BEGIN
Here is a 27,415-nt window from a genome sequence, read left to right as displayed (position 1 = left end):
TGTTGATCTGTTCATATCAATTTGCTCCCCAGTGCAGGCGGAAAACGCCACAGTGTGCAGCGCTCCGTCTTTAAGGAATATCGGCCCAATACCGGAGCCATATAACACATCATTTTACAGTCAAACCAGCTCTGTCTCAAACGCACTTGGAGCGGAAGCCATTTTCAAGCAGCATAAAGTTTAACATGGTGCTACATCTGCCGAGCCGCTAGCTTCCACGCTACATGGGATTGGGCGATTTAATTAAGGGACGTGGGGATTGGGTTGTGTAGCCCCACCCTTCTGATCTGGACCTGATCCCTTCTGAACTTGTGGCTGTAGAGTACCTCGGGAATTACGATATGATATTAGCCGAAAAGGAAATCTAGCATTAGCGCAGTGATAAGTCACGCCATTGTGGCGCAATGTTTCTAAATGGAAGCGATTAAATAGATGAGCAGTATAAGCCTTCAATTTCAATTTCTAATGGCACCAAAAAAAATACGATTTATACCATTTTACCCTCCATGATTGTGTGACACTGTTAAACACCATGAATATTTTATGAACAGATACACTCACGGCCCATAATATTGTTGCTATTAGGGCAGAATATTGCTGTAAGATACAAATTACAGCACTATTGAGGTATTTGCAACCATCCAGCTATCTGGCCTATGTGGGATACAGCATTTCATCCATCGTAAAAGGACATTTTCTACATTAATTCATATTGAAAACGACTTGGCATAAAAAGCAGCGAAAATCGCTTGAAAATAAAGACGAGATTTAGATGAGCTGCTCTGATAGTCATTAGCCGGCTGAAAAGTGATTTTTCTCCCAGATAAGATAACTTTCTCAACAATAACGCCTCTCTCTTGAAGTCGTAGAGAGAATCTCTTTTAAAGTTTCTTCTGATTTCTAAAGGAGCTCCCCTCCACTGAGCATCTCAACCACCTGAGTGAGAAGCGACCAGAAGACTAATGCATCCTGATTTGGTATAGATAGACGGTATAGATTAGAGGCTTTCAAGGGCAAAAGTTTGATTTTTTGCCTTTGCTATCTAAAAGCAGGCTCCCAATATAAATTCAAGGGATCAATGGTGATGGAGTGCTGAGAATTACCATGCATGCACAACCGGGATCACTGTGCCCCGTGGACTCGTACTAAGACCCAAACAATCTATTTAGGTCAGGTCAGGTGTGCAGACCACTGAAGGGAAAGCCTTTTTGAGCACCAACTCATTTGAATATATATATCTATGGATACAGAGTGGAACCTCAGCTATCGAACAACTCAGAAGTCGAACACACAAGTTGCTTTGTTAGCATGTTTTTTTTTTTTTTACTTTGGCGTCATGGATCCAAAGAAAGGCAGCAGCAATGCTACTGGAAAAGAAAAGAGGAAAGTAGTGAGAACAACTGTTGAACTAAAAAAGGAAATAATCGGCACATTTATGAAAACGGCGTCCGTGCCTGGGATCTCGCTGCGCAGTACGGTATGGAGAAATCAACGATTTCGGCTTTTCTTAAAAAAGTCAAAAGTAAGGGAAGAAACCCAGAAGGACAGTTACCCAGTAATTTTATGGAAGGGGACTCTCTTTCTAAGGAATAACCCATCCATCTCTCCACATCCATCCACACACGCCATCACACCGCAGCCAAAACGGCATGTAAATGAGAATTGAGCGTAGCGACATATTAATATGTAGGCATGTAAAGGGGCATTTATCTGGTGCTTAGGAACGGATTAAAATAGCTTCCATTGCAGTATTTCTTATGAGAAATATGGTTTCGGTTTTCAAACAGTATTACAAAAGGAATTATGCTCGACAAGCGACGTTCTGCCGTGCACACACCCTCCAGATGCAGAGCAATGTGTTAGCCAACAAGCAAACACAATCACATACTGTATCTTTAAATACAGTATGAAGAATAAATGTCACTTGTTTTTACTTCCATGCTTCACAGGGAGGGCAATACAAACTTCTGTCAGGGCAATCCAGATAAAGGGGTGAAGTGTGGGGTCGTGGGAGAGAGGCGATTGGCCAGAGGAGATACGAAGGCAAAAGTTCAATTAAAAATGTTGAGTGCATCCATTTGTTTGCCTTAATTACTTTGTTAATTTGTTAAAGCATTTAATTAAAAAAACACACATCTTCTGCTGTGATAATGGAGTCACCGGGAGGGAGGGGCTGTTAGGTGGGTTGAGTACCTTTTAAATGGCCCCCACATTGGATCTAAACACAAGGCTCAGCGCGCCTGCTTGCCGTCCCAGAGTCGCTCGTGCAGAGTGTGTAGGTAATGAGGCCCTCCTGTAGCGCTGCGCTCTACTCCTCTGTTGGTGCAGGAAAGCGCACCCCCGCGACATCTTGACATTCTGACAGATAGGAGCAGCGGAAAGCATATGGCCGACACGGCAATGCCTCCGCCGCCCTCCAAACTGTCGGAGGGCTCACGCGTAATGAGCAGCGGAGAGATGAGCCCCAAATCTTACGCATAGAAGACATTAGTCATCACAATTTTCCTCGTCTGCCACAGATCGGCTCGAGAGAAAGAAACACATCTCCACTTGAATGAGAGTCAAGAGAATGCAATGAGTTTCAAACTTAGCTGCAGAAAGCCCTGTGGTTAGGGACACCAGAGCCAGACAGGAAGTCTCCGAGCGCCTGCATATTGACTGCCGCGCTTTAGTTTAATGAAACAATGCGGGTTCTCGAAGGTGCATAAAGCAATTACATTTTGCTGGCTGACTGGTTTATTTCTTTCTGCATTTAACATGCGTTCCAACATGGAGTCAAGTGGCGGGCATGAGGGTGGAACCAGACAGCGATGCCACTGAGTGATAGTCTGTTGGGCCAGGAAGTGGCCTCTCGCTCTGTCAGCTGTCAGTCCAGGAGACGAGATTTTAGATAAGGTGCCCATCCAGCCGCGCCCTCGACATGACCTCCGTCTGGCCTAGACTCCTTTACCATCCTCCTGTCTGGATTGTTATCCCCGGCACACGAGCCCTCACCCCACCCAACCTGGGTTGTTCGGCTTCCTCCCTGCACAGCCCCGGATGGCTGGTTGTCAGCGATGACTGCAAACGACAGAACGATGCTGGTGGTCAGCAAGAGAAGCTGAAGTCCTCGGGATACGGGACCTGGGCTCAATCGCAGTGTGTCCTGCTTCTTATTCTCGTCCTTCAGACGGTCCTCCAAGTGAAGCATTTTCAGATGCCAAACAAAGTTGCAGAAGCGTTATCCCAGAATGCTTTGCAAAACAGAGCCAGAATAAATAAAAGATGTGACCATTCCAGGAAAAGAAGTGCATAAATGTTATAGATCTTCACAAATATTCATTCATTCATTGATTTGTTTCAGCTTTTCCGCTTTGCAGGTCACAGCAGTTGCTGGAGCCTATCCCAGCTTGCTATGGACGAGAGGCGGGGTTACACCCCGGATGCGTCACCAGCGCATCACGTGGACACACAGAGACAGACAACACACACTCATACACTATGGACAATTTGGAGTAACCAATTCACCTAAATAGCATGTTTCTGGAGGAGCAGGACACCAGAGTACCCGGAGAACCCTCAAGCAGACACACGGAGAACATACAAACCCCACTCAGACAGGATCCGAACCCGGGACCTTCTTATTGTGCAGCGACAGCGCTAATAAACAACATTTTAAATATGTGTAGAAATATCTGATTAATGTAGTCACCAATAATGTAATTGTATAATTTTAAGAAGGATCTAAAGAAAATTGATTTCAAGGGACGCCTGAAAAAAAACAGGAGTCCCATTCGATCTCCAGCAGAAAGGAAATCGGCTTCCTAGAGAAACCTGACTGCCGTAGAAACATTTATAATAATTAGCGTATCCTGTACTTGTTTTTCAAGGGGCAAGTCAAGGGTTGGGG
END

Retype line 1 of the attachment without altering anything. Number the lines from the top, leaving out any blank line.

Here is a 27,415-nt window from a genome sequence, read left to right as displayed (position 1 = left end):